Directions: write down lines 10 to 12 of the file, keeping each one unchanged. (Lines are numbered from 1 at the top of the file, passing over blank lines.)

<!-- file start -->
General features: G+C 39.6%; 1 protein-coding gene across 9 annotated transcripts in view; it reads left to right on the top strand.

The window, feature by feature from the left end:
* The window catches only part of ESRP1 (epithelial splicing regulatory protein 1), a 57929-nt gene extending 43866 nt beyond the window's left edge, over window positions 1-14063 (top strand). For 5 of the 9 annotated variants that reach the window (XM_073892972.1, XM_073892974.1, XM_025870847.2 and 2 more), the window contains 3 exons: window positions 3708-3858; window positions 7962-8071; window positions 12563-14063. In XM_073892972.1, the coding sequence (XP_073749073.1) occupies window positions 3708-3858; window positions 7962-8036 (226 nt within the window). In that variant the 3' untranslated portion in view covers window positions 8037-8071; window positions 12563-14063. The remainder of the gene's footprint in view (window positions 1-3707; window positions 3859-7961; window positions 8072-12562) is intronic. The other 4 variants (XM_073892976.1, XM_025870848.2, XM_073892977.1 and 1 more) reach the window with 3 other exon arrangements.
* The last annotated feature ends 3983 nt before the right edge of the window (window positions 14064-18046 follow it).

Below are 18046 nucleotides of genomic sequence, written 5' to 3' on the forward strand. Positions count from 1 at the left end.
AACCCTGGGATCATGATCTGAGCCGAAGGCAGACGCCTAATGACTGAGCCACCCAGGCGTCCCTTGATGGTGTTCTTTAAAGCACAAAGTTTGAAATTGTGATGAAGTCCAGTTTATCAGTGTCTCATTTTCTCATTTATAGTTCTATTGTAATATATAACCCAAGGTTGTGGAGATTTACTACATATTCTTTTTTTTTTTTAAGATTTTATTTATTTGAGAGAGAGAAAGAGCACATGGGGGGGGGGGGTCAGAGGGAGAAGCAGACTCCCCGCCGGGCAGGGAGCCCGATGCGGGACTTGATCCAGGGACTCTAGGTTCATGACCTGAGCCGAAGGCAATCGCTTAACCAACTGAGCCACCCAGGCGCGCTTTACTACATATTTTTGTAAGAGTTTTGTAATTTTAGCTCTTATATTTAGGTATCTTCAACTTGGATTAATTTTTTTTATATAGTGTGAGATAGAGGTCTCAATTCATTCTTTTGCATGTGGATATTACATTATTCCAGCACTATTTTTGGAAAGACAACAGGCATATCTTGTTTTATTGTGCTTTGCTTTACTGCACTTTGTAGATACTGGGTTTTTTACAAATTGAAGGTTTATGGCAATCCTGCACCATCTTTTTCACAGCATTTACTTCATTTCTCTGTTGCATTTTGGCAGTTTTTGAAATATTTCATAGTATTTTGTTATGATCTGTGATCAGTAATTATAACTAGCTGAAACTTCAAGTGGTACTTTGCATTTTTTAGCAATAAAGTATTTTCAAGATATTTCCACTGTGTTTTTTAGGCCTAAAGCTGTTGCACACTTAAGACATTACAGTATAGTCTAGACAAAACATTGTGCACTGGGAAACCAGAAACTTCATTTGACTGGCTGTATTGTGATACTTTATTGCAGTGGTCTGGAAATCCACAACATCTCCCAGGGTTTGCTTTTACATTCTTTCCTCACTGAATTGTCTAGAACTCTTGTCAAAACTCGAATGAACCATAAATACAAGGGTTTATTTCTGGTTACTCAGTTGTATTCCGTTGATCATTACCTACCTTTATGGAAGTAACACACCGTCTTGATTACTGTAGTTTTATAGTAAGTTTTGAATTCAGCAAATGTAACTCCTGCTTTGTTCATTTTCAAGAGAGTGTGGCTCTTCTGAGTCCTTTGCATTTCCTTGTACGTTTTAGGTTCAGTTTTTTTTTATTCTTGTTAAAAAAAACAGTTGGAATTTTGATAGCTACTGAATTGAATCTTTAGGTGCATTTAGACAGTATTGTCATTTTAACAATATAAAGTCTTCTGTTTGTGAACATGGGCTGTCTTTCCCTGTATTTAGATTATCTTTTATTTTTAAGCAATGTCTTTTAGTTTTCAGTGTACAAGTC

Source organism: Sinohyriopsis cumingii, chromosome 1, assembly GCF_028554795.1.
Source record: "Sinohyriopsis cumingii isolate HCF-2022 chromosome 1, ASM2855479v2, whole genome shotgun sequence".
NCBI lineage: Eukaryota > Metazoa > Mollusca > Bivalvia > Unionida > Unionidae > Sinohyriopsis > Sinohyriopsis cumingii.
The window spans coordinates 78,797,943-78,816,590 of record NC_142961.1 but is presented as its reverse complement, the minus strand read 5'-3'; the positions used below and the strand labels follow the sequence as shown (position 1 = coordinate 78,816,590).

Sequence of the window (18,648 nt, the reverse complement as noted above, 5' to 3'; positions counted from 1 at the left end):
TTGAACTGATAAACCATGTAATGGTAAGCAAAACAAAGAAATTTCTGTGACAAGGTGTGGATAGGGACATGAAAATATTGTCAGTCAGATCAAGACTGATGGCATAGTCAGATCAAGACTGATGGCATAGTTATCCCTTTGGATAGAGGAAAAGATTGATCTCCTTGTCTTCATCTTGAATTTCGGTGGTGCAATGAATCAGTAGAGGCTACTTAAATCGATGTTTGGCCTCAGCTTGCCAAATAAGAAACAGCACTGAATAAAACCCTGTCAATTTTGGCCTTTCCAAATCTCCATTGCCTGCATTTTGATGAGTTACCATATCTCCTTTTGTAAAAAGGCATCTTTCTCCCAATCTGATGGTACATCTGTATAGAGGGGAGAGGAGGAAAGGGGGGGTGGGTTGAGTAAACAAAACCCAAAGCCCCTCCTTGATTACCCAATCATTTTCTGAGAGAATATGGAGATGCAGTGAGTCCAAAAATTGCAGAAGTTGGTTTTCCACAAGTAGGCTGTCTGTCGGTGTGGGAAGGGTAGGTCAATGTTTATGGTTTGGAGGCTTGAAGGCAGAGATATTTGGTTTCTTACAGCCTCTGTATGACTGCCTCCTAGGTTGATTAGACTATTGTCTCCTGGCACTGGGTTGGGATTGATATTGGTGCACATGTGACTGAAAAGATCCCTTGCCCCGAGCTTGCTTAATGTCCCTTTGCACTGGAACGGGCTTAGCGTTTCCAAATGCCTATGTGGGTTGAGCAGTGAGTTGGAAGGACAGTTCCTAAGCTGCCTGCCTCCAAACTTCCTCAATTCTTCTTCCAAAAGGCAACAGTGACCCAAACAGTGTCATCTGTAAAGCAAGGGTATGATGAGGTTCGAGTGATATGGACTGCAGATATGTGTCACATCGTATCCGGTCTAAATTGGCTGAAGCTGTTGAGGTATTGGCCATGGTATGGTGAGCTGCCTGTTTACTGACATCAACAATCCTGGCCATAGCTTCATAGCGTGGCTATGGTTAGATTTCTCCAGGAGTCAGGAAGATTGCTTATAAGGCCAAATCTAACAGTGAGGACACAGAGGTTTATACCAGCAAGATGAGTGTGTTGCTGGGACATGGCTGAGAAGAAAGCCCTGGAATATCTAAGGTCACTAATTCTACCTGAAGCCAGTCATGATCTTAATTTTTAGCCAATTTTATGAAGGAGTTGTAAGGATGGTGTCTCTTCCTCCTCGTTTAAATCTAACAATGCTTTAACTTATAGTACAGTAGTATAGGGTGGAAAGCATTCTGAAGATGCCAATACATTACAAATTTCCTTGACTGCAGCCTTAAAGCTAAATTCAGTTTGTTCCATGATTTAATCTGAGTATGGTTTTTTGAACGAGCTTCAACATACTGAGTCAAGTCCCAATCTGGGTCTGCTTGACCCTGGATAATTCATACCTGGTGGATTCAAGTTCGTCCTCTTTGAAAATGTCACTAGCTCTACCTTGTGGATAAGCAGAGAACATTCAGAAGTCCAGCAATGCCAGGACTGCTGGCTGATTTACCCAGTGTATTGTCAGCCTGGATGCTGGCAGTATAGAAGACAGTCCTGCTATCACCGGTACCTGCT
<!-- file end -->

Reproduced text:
The window spans coordinates 78,797,943-78,816,590 of record NC_142961.1 but is presented as its reverse complement, the minus strand read 5'-3'; the positions used below and the strand labels follow the sequence as shown (position 1 = coordinate 78,816,590).

Sequence of the window (18,648 nt, the reverse complement as noted above, 5' to 3'; positions counted from 1 at the left end):
TTGAACTGATAAACCATGTAATGGTAAGCAAAACAAAGAAATTTCTGTGACAAGGTGTGGATAGGGACATGAAAATATTGTCAGTCAGATCAAGACTGATGGCATAGTCAGATCAAGACTGATGGCATAGTTATCCCTTTGGATAGAGGAAAAGATTGATCTCCTTGTCTTCATCTTGAATTTCGGTGGTGCAATGAATCAGTAGAGGCTACTTAAATCGATGTTTGGCCTCAGCTTGCCAAATAAGAAACAGCACTGAATAAAACCCTGTCAATTTTGGCCTTTCCAAATCTCCATTGCCTGCATTTTGATGAGTTACCATATCTCCTTTTGTAAAAAGGCATCTTTCTCCCAATCTGATGGTACATCTGTATAGAGGGGAGAGGAGGAAAGGGGGGGTGGGTTGAGTAAACAAAACCCAAAGCCCCTCCTTGATTACCCAATCATTTTCTGAGAGAATATGGAGATGCAGTGAGTCCAAAAATTGCAGAAGTTGGTTTTCCACAAGTAGGCTGTCTGTCGGTGTGGGAAGGGTAGGTCAATGTTTATGGTTTGGAGGCTTGAAGGCAGAGATATTTGGTTTCTTACAGCCTCTGTATGACTGCCTCCTAGGTTGATTAGACTATTGTCTCCTGGCACTGGGTTGGGATTGATATTGGTGCACATGTGACTGAAAAGATCCCTTGCCCCGAGCTTGCTTAATGTCCCTTTGCACTGGAACGGGCTTAGCGTTTCCAAATGCCTATGTGGGTTGAGCAGTGAGTTGGAAGGACAGTTCCTAAGCTGCCTGCCTCCAAACTTCCTCAATTCTTCTTCCAAAAGGCAACAGTGACCCAAACAGTGTCATCTGTAAAGCAAGGGTATGATGAGGTTCGAGTGATATGGACTGCAGATATGTGTCACATCGTATCCGGTCTAAATTGGCTGAAGCTGTTGAGGTATTGGCCATGGTATGGTGAGCTGCCTGTTTACTGACATCAACAATCCTGGCCATAGCTTCATAGCGTGGCTATGGTTAGATTTCTCCAGGAGTCAGGAAGATTGCTTATAAGGCCAAATCTAACAGTGAGGACACAGAGGTTTATACCAGCAAGATGAGTGTGTTGCTGGGACATGGCTGAGAAGAAAGCCCTGGAATATCTAAGGTCACTAATTCTACCTGAAGCCAGTCATGATCTTAATTTTTAGCCAATTTTATGAAGGAGTTGTAAGGATGGTGTCTCTTCCTCCTCGTTTAAATCTAACAATGCTTTAACTTATAGTACAGTAGTATAGGGTGGAAAGCATTCTGAAGATGCCAATACATTACAAATTTCCTTGACTGCAGCCTTAAAGCTAAATTCAGTTTGTTCCATGATTTAATCTGAGTATGGTTTTTTGAACGAGCTTCAACATACTGAGTCAAGTCCCAATCTGGGTCTGCTTGACCCTGGATAATTCATACCTGGTGGATTCAAGTTCGTCCTCTTTGAAAATGTCACTAGCTCTACCTTGTGGATAAGCAGAGAACATTCAGAAGTCCAGCAATGCCAGGACTGCTGGCTGATTTACCCAGTGTATTGTCAGCCTGGATGCTGGCAGTATAGAAGACAGTCCTGCTATCACCGGTACCTGCT